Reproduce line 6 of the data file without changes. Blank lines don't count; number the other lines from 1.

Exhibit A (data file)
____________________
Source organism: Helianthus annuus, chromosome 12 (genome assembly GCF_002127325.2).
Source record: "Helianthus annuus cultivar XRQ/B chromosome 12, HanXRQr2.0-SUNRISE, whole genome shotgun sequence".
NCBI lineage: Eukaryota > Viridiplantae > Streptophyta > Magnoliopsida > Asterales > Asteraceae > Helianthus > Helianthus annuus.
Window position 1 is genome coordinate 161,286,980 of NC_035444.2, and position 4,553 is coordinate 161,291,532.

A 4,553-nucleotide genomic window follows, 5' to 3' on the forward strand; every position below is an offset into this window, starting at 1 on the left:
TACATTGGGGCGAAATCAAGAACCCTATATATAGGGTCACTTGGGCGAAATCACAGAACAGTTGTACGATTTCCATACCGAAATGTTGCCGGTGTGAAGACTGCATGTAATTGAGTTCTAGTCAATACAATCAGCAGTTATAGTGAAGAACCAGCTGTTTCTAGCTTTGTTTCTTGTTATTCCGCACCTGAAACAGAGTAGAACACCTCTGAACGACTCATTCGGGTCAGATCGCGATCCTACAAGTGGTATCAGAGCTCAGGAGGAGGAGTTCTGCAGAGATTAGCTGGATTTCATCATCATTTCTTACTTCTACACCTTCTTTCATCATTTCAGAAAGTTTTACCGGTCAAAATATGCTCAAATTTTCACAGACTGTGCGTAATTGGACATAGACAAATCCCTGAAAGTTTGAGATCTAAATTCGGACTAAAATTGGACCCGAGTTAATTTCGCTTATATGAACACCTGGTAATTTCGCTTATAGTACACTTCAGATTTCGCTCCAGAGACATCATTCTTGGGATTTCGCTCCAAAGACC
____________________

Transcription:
TACATTGGGGCGAAATCAAGAACCCTATATATAGGGTCACTTGGGCGAAATCACAGAACAGTTGTACGATTTCCATACCGAAATGTTGCCGGTGTGAAGACTGCATGTAATTGAGTTCTAGTCAATACAATCAGCAGTTATAGTGAAGAACCAGCTGTTTCTAGCTTTGTTTCTTGTTATTCCGCACCTGAAACAGAGTAGAACACCTCTGAACGACTCATTCGGGTCAGATCGCGATCCTACAAGTGGTATCAGAGCTCAGGAGGAGGAGTTCTGCAGAGATTAGCTGGATTTCATCATCATTTCTTACTTCTACACCTTCTTTCATCATTTCAGAAAGTTTTACCGGTCAAAATATGCTCAAATTTTCACAGACTGTGCGTAATTGGACATAGACAAATCCCTGAAAGTTTGAGATCTAAATTCGGACTAAAATTGGACCCGAGTTAATTTCGCTTATATGAACACCTGGTAATTTCGCTTATAGTACACTTCAGATTTCGCTCCAGAGACATCATTCTTGGGATTTCGCTCCAAAGACC